G R O U N D   Z E R O

India sends a shot heard all across China
The UPA government’s decision to set up a Mountain Strike Corps along the China border is an act of great maturity long overdue. It signalled that India meant business and would not be browbeaten into an unequal settlement of the border dispute.
Raj Chengappa

Raj ChengappaWhile three ‘M’s — Modi, mayhem and midday meals — crowded the nation’s mind-space during the past week, there was a fourth ‘M’ that deserved equal if not far more attention. That was the go-ahead from the Union Cabinet Committee on Security (CCS) to raise a separate Mountain Strike Corps along the China border — the first of its kind by the Indian Army.

The CCS cleared Rs 64,000 crore towards expenses for setting up such a corps. The new formation would have two divisions of the infantry specialised in mountain warfare, three heavily equipped artillery brigades, an air defence brigade to ward off enemy attacks from the sky and a highly trained engineering brigade to repair equipment and lay bridges in the forbidding heights of the Himalayas.

In addition, the Mountain Strike Corps will have an aviation brigade that will include both attack and heavy-lift helicopters apart from drones for reconnaissance. Expected to take seven years to set up, the corps will have over 45,000 combat-ready personnel poised to launch an offensive against China if the need arises.

The decision of the UPA government is of immense strategic significance and was a huge message to a China that has of late stepped up its aggressive posture across the disputed 3,448 km border between the two countries. By setting up such a corps, India is not indulging in sabre-rattling to counter the recent spate of border intrusions. Instead, it is a decision of great thought and maturity that has come not a day too late. It is a shot that would be heard all across China, signalling that India means business and would not be browbeaten into an unequal settlement of the border dispute.

Raising the Mountain Strike Corps is expected to cost Rs 64,000 crore
Raising the Mountain Strike Corps is expected to cost Rs 64,000 crore. A Tribune file photo

Currently, India has three strike corps — 1 Corps in Mathura, 2 Corps in Ambala and 21 Corps in Bhopal. But these are meant primarily to take on Pakistan. The planned Mountain Strike Corps would result in a manifold increase in India’s combat readiness. It would result in the setting up of many kinds of infrastructure, including roads in the border districts, boosting the local economy and giving confidence to Indians living close to the Line of Actual Control (LAC) that the country cares for their security and needs.

The border issue continues to remain contentious, and India should tread with care while entering into the Border Defence Cooperation Agreement that China is proposing. China is clearly concerned over India going into an overdrive over the past five years to set up long-overdue infrastructure along the border. This includes building 72 strategic roads and setting up 10 advanced landing airfields. Beijing wants to cramp India’s plans and Delhi should ensure that it is not restrained in fortifying its defences on the border while negotiating the agreement.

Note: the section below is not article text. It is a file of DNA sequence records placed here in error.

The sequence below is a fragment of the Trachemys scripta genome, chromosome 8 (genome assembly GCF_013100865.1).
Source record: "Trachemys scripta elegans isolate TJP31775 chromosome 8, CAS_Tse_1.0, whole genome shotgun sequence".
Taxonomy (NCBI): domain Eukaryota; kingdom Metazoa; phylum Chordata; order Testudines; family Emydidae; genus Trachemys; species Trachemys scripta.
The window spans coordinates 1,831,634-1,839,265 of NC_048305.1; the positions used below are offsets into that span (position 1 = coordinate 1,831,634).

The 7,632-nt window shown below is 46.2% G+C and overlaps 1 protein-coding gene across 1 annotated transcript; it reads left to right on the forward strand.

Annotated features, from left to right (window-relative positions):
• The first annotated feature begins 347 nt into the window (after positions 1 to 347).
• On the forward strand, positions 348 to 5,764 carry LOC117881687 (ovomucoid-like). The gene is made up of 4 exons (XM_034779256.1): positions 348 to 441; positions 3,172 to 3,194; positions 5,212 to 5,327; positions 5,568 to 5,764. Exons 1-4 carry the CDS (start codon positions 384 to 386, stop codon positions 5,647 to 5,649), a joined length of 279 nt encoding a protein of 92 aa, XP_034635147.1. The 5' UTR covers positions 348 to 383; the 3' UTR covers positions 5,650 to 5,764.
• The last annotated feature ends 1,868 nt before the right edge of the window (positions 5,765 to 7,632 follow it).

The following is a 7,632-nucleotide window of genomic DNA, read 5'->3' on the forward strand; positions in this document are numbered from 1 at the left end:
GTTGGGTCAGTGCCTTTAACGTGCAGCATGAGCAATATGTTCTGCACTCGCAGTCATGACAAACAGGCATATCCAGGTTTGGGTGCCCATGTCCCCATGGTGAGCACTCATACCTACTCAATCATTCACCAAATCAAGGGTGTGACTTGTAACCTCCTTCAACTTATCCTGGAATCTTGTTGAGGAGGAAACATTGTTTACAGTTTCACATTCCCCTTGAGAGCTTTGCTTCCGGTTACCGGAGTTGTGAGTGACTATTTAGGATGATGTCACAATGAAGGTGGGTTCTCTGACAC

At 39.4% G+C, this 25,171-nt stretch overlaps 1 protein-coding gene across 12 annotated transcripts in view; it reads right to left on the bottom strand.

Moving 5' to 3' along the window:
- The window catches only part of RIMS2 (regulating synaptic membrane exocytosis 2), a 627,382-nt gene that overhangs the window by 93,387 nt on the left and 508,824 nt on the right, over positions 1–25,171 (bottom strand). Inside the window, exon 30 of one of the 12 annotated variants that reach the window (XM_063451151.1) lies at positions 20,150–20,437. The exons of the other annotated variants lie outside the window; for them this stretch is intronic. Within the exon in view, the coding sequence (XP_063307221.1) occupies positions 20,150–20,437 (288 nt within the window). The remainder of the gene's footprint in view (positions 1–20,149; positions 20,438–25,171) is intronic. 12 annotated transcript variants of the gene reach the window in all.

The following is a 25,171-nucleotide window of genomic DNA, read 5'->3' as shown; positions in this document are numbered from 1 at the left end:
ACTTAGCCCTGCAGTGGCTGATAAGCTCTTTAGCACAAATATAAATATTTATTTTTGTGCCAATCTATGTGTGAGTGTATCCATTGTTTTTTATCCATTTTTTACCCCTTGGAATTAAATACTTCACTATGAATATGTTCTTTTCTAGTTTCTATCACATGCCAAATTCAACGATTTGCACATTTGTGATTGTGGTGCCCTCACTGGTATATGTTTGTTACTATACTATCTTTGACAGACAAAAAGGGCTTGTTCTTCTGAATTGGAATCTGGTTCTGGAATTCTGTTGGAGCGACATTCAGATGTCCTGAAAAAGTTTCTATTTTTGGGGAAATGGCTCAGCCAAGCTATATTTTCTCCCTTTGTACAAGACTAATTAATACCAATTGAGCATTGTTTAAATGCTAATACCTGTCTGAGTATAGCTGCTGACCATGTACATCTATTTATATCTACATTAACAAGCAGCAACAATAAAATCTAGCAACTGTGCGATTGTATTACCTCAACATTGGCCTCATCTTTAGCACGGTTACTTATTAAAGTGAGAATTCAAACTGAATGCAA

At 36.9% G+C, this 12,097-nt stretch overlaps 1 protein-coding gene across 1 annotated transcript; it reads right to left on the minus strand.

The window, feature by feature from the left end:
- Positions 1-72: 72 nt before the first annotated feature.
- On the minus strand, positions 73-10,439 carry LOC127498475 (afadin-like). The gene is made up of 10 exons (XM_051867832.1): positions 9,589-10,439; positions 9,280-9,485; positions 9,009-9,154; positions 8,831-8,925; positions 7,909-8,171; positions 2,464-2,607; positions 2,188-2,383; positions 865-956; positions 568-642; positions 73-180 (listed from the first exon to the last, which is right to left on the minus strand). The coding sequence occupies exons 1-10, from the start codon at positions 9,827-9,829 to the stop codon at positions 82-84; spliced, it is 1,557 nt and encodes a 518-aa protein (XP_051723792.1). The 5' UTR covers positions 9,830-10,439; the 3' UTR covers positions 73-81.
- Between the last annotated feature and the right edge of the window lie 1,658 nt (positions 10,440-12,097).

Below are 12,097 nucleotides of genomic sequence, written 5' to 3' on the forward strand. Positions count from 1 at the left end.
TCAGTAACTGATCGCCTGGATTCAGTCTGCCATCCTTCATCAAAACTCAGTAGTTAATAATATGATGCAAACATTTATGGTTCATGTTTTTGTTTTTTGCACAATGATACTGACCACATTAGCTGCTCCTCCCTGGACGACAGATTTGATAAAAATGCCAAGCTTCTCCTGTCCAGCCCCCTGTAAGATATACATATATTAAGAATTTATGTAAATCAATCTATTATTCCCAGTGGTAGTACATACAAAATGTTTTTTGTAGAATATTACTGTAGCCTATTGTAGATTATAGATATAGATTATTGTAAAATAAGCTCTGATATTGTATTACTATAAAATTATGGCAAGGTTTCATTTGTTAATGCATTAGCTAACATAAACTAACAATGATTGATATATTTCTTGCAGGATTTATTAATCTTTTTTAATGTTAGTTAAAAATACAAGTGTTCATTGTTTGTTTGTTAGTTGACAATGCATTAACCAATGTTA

The new Chinese leadership led by Xi Jinping has been sending mixed signals since it took command in March this year. It gave India its due importance, including Premier Li Keqiang making Delhi his first overseas stop after taking over, and assurances that the new leadership was looking to vastly improve its relations with India. Xi Jinping even outlined a Panchsheel type of policy principles when he met Prime Minister Manmohan on the sidelines of the BRICS summit in Durban in March.

Yet, soon after Chinese troops intruded deep into the Daulat Beg Oldie sector in Ladakh, and it required intervention at the highest level to have them pull back. Since then there have been sporadic intrusions that have hit the headlines. It is apparent that China’s powerful Peoples Liberation Army (PLA) has become more assertive and wants a larger say in the new power dynamics that is emerging in Beijing. But the new leadership under Xi Jinping, while indicating to the PLA that it will make no compromises on border disputes, has of late become far more nuanced in its approach.

Recent high-level interactions with China, including a visit by Defence Minister AK Antony and a meeting of the Special Representatives on the border issue, indicated a major shift in the Chinese approach. The Chinese leaders were apparently willing to listen to what India had to say without mouthing the usual shibboleths. There seemed a new openness that was non-confrontational, though no commitments were made by the Chinese interlocutors. They made the right noises about setting up mechanisms to sort out incidents on the border, including hotlines between the two militaries. They were also keen on addressing India’s concern about correcting the adverse balance of trade.

India should look upon these developments positively and wait till the new leadership sorts out its equations in its internal power structure — whether political or military — and arrives at a new balance. Meanwhile, the Manmohan approach of speaking softly but wielding a big stick may just be working.





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